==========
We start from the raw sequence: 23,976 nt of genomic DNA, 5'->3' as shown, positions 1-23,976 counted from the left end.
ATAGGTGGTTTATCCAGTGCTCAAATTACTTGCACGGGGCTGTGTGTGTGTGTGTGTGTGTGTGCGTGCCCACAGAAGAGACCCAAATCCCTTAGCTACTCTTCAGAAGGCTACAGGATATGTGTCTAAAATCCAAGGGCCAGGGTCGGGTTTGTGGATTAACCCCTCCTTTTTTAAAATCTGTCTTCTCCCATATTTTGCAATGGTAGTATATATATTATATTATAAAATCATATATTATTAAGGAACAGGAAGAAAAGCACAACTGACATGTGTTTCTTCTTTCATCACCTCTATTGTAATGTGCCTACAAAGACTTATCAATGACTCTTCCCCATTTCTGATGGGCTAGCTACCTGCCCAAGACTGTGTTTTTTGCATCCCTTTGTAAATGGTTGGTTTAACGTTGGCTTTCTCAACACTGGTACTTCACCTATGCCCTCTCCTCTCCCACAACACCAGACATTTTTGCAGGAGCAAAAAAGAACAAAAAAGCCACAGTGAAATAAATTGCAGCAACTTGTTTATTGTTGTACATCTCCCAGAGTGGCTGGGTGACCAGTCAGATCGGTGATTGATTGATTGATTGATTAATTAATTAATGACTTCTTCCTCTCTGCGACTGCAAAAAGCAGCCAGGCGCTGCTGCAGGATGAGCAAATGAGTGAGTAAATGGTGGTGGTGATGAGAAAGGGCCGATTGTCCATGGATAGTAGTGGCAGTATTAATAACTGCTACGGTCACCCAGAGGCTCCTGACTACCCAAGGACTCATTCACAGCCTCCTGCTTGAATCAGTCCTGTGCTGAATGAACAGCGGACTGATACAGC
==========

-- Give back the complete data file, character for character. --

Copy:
We start from the raw sequence: 23,976 nt of genomic DNA, 5'->3' as shown, positions 1-23,976 counted from the left end.
ATAGGTGGTTTATCCAGTGCTCAAATTACTTGCACGGGGCTGTGTGTGTGTGTGTGTGTGTGTGCGTGCCCACAGAAGAGACCCAAATCCCTTAGCTACTCTTCAGAAGGCTACAGGATATGTGTCTAAAATCCAAGGGCCAGGGTCGGGTTTGTGGATTAACCCCTCCTTTTTTAAAATCTGTCTTCTCCCATATTTTGCAATGGTAGTATATATATTATATTATAAAATCATATATTATTAAGGAACAGGAAGAAAAGCACAACTGACATGTGTTTCTTCTTTCATCACCTCTATTGTAATGTGCCTACAAAGACTTATCAATGACTCTTCCCCATTTCTGATGGGCTAGCTACCTGCCCAAGACTGTGTTTTTTGCATCCCTTTGTAAATGGTTGGTTTAACGTTGGCTTTCTCAACACTGGTACTTCACCTATGCCCTCTCCTCTCCCACAACACCAGACATTTTTGCAGGAGCAAAAAAGAACAAAAAAGCCACAGTGAAATAAATTGCAGCAACTTGTTTATTGTTGTACATCTCCCAGAGTGGCTGGGTGACCAGTCAGATCGGTGATTGATTGATTGATTGATTAATTAATTAATGACTTCTTCCTCTCTGCGACTGCAAAAAGCAGCCAGGCGCTGCTGCAGGATGAGCAAATGAGTGAGTAAATGGTGGTGGTGATGAGAAAGGGCCGATTGTCCATGGATAGTAGTGGCAGTATTAATAACTGCTACGGTCACCCAGAGGCTCCTGACTACCCAAGGACTCATTCACAGCCTCCTGCTTGAATCAGTCCTGTGCTGAATGAACAGCGGACTGATACAGC